And yet, the voices which follow me, insubstantial as a point, belie this possibility. They taunt and jeer and keep me awake by delivering this blinding miasma, descending like malignant thistledown to break me to pieces with individually gentle, but collectively devastating blows.

And once more, no one suspects. I can learn and laugh and play and eat, even while I feel my thoughts being suppressed by hidden demons. It's beautifully duplicitous, to act for all the world like your ordinary, lucid student when I'm staving off a rebellion every few nights.

That is what 'schizotypal personality disorder' means to me. Why am I writing this? An attempt to capture the entirity of my experience when I feel fit. Why here? Simple: it stops people asking questions. If anyone feels in a particularly voyeuristic frame of mind, enough to explore and find this blog, I think they deserve a good dose of truth.

Should anyone actually bother to read this far down, they might still have a few questions. How often am I like that? About two or three nights a week, usually, though it has been getting worse and more frequent. How long have I had problems like this? Since I was sixteen. Am I really always acting when I laugh or talk animatedly or sound upset? No. Sometimes I'm really happy, or really interested, or really upset. Other times, I just be putting in a bit more than I actually feel. And other times, it's a complete charade that I'm putting on out of habit, because it's less effort to pretend than to appear outwardly bizarre. Perhaps I'm not always successful, but no one has brought it up, so I'm assuming it's enough to deflect curiosity.


- 3 comments by 1 or more people Not publicly viewable

  1. very interesting to read – and very brave of you to write. i stumpled across your blog looking for a different type of "disorder" (who defines disorder? who has the right to do so? nevermind…). i hope your medication will be helpful and that you'll get better even though you don't sound as if you're suffering (i'm not implying that you don't) i can relate to acting feelings… when i'm alone it feels as if a mask has fallen off – but for different reasons. well maybe not, just my reasons for having something to hide are different. anyway, i'll stop ranting – please keep on writing.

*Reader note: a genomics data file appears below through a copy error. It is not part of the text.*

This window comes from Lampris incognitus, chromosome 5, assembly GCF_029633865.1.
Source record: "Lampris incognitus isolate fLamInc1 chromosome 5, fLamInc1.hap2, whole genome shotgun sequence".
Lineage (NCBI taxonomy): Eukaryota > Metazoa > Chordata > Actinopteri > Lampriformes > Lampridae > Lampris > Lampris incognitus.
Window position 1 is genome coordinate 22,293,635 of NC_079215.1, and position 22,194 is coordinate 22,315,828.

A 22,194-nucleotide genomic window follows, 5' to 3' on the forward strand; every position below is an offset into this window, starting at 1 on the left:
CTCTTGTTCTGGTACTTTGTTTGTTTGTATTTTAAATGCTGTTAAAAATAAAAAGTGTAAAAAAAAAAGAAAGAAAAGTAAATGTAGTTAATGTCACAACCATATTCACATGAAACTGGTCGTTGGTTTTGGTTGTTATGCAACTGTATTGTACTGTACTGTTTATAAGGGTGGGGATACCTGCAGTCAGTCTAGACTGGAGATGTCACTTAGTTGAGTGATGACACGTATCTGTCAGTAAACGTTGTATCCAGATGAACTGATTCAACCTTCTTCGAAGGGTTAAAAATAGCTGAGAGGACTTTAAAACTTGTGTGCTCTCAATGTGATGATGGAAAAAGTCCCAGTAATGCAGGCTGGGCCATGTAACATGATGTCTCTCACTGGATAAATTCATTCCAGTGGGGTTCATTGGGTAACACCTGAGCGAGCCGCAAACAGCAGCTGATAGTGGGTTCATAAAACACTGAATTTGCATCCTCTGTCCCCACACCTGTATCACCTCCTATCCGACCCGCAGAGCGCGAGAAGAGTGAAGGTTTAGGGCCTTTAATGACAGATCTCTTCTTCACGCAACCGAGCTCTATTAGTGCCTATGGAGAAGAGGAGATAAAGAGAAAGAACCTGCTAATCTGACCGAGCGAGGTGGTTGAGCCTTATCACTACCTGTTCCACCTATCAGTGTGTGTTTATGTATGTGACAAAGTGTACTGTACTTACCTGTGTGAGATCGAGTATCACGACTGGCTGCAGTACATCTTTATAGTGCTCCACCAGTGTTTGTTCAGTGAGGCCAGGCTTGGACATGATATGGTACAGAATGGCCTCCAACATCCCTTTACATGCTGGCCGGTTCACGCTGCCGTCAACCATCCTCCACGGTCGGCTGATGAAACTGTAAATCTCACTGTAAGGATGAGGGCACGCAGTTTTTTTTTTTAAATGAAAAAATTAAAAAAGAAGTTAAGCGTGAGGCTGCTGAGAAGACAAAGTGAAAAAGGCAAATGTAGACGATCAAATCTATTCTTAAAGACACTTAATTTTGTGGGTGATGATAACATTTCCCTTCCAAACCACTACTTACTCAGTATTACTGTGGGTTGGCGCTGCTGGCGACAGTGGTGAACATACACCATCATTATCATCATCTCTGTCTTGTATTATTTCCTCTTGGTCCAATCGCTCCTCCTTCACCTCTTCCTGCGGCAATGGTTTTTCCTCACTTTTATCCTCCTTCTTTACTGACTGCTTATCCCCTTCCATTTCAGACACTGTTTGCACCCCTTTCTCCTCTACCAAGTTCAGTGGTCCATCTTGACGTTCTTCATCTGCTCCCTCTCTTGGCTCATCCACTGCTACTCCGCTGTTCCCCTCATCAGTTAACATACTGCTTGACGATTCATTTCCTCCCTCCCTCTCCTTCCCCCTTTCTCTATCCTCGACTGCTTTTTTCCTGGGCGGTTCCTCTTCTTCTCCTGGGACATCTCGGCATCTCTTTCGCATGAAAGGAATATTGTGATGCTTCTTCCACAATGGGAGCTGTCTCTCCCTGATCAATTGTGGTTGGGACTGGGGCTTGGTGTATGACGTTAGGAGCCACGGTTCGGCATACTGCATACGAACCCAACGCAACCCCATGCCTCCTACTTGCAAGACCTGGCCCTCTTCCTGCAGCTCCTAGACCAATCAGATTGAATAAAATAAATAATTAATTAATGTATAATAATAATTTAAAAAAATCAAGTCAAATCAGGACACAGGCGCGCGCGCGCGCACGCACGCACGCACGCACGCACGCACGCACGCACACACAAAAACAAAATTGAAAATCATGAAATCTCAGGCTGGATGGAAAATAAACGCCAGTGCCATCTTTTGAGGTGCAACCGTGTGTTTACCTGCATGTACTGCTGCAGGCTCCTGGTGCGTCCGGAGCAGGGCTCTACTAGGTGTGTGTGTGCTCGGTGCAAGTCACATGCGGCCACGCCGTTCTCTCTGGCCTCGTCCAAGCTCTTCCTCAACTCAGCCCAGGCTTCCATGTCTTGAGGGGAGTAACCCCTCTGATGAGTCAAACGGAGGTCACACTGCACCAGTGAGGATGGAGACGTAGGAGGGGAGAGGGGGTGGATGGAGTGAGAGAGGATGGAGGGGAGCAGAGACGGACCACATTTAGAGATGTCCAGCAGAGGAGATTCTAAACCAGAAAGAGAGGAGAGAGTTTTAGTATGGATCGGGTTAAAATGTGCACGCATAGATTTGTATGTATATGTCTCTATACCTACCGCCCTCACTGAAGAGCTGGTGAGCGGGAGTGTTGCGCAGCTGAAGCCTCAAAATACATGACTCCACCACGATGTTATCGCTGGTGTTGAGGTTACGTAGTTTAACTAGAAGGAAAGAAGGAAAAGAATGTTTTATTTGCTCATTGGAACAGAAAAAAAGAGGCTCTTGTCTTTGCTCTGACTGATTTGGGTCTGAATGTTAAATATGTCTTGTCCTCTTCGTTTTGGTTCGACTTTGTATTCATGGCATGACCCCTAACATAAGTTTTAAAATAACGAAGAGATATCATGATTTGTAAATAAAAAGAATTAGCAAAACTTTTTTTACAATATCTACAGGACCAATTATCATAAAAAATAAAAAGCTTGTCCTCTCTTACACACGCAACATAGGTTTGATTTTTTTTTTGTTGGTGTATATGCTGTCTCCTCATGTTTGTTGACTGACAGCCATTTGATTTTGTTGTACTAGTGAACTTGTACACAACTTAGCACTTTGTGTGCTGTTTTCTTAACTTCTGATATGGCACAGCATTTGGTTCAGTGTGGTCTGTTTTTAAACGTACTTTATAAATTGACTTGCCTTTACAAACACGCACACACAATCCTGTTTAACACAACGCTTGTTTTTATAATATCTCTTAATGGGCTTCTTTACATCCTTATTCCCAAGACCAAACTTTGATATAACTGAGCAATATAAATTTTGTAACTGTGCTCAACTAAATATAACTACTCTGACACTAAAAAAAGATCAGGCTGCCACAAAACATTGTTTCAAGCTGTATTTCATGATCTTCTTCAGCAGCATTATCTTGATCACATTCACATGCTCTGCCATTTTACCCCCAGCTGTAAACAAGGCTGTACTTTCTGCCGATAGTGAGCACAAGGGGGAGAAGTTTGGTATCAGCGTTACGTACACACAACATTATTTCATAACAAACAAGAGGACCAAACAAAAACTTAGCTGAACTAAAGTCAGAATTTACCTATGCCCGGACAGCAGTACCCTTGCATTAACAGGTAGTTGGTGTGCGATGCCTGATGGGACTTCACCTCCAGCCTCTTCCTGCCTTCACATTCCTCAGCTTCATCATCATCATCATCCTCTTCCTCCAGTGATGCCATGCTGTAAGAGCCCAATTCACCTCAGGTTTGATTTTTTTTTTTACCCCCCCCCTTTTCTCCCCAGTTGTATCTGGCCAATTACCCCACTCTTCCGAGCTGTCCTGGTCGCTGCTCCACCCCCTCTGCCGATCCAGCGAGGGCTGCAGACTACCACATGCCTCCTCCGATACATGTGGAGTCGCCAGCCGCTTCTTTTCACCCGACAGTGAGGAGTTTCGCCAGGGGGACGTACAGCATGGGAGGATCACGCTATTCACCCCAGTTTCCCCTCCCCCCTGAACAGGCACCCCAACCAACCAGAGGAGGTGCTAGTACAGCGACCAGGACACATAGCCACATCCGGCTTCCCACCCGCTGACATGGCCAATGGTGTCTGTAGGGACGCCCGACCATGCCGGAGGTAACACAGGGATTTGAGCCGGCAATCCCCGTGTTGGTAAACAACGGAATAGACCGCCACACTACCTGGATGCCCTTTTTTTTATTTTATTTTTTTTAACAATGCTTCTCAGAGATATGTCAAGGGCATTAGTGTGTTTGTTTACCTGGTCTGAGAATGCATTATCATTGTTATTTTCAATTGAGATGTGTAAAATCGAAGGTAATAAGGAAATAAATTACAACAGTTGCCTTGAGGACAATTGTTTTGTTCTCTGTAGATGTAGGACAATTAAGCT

04 Nov 2004, 22:46

  2. Hey Laura, I get the same feeling too – disorder is such a charged word and all too often castigates individuals without due cause. I do think I have a problem, which is why I'm taking the medication. It's a perfect metaphor, when you're alone the mask comes off, all day you've been putting on a front without realising it. Almost everyone has something to hide.

    BTW, thanks for the rant, it was appreciated!

    10 Nov 2004, 06:28

  3. Actually that post was very interesting and walks quite a dramatic tightrope over very deep and serious questions about what makes up reality!

    The clarity of explanation in it suggests that there is more to come!

    I certainly think there is a writers soul in the middle of this, and a not ungenerous amount of sensible philosphy.

    I think you should try to read some philosophical texts before you confine yourself within a Mental Health paradigm. You will find that the thinking of philosophers often tread the same weary path! ( not always round warwick!)

    J

    10 Nov 2004, 10:38